Year-end is fast approaching. During the busy holiday season, you may not be thinking about ideas for reducing income taxes for 2017. However, this is exactly the time to take advantage of some potential tax-savings opportunities – before Dec. 31 has passed.
Congress is working on tax legislation to reduce the number of tax brackets, reduce the top tax rates and eliminate some itemized deductions while doubling the standard deduction. Nothing is final until the House and Senate work out their differences and the president signs the bill. Even if a new tax law is passed before Christmas, everything remains the same for 2017 taxes. Review your situation and see if any of the following ideas apply to you.
If your income pushes you into the highest tax bracket, try to delay any bonuses until next year, when the top tax bracket may be lower. Pay expenses in December that you would normally pay in January to bring itemized deductions into this year. For example, paying your January mortgage payment in December will increase your mortgage interest deduction, and paying the full year’s property tax bill before year-end will increase 2017 deductions.
Maximize IRA and retirement plan contributions. Tax law limits the amount you can contribute annually, so contribute as much as you can each year, based on your age, income and plan limits. If you turned 50, don’t forget the additional amounts you are allowed to contribute, called make-up contributions. Work with your payroll department to make up any shortfall in your withholding with your last few paychecks for the year.
Consider Roth 401(k)s and IRAs. If you have the option to contribute to a Roth 401(k) instead of a traditional 401(k), look at the long-term benefits of tax-free growth once a Roth is funded. Income limits apply to funding Roth IRAs; whereas no income limit applies to Roth 401ks.
If you have low taxable income this year, consider a Roth conversion. In the future, you may be in a higher tax bracket when you take distributions from your IRA on top other income such as Social Security income and pension income. Reducing the size of your IRA now, and paying the tax at low rates, may save taxes later.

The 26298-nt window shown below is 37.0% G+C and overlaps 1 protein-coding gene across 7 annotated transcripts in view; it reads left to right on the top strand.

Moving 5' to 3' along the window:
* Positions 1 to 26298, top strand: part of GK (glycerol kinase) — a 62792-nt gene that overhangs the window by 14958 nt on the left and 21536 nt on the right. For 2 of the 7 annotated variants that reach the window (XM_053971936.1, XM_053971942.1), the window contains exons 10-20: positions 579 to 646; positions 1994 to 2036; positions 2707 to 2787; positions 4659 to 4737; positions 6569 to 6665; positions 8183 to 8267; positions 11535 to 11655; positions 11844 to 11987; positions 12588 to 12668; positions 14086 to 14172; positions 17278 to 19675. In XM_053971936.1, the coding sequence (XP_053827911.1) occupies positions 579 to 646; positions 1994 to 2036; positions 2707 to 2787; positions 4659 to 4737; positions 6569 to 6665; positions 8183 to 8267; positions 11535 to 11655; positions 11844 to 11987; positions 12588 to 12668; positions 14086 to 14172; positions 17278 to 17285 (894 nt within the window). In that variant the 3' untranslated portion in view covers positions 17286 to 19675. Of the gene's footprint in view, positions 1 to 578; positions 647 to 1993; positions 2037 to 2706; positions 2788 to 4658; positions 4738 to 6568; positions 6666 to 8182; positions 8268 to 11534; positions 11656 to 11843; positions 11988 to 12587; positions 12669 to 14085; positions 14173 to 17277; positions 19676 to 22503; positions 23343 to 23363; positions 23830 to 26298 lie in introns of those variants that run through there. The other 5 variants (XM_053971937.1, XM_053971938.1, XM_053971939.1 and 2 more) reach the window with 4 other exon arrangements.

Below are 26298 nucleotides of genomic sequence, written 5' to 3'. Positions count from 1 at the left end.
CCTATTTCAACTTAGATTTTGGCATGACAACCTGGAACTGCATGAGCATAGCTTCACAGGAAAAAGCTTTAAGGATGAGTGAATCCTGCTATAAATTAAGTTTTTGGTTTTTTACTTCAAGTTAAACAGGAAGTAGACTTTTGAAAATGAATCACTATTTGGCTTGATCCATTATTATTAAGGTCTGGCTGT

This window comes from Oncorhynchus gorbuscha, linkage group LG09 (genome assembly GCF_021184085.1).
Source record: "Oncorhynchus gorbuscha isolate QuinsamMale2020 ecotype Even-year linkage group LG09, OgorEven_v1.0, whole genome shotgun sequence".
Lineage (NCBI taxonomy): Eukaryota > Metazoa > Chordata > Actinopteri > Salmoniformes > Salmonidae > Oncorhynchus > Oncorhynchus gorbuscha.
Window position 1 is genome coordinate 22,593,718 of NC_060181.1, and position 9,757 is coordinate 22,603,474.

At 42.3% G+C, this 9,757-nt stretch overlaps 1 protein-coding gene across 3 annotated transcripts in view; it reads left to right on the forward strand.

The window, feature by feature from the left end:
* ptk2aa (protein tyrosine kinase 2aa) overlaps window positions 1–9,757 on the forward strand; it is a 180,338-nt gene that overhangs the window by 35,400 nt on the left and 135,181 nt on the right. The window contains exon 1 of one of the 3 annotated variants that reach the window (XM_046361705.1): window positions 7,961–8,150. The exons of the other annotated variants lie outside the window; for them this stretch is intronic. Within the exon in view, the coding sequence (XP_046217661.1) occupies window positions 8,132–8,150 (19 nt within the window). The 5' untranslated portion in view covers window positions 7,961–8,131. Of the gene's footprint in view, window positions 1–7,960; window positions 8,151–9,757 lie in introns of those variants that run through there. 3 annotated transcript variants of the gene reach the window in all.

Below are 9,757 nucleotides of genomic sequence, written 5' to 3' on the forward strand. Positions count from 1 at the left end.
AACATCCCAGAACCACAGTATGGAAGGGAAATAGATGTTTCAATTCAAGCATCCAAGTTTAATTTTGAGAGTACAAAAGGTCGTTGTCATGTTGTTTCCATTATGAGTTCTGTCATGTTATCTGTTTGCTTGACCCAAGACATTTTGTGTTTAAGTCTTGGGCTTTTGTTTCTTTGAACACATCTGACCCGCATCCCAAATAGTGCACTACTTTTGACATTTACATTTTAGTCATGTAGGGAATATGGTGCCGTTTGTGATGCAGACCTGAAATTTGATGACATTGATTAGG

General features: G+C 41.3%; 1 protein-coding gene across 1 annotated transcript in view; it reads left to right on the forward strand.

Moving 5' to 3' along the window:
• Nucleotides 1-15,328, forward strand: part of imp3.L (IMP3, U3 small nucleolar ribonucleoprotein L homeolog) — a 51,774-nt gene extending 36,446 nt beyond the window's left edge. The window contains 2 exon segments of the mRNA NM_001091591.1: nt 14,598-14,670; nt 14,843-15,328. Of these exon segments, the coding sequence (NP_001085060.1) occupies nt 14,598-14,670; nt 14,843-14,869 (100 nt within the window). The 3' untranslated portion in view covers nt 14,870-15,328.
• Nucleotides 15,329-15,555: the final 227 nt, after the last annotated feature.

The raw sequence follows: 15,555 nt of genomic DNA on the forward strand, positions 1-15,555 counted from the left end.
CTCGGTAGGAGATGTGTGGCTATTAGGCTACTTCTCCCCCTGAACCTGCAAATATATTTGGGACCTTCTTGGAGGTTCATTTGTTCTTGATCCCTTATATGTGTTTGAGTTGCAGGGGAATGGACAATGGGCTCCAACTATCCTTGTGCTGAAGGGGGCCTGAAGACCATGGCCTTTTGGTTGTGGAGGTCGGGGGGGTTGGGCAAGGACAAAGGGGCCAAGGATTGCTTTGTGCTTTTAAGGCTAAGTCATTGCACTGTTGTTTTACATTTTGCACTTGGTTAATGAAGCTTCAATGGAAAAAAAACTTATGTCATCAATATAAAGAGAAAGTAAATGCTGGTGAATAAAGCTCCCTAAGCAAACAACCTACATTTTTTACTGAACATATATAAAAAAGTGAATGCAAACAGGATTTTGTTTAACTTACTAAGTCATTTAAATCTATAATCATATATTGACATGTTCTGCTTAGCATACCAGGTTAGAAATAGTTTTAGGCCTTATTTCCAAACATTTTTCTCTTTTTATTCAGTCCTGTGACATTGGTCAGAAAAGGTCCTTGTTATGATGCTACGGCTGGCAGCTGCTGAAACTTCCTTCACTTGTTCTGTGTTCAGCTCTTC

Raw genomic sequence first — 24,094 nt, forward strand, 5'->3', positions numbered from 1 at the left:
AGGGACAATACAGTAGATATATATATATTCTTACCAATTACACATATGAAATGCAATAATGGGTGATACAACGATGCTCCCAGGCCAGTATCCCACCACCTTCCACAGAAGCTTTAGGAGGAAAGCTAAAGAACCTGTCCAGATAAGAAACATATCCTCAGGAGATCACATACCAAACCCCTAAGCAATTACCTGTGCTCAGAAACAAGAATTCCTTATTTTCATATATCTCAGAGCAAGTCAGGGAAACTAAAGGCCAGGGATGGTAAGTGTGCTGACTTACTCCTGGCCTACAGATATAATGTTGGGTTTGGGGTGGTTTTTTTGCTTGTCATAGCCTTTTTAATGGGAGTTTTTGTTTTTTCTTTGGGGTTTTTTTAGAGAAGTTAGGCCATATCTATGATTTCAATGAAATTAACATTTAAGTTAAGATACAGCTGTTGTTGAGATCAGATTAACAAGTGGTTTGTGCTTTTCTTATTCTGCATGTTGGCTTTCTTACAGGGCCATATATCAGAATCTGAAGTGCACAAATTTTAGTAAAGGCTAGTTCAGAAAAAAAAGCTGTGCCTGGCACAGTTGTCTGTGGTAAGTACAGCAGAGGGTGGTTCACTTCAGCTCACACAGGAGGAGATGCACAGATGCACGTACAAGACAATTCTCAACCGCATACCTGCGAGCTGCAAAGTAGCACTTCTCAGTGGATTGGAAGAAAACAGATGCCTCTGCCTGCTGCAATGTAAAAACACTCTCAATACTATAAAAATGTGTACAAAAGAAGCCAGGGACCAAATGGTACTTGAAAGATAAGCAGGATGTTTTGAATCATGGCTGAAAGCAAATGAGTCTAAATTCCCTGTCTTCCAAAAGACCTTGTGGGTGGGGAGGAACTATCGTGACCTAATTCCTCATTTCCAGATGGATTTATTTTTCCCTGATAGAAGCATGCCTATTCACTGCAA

Scour your investments held in taxable accounts for any losses to harvest. Make sure your cost-basis records are up to date, and if any investment’s value has fallen below its cost basis, sell the investment to create a capital loss that offsets any capital gains you have. You can reinvest immediately in a similar investment to stay in the market. If you plan on selling an investment with a gain, consider putting this off until next year. Reducing investment income will also reduce the additional 3.8 percent investment taxes assessed to higher income taxpayers.
Be charitable and reduce your tax liability. Work with your CPA to find out how much you could give to charity in lieu of Uncle Sam. You can contribute to your own donor-advised fund or make outright gifts to charities. Donate appreciated investments instead of selling the investment, claiming a capital gain and then giving cash.
If you participate in a qualified health insurance plan, max out your health savings account contributions before year end. If you have flexible saving plans that require you spend funds this year, look for medical costs you can pay for this year.
Ensuring you are taking advantage of all opportunities to reduce your income taxes is a worthwhile exercise. No one likes to pay more taxes than absolutely necessary, and just think: Whatever you save can be spent on something fun!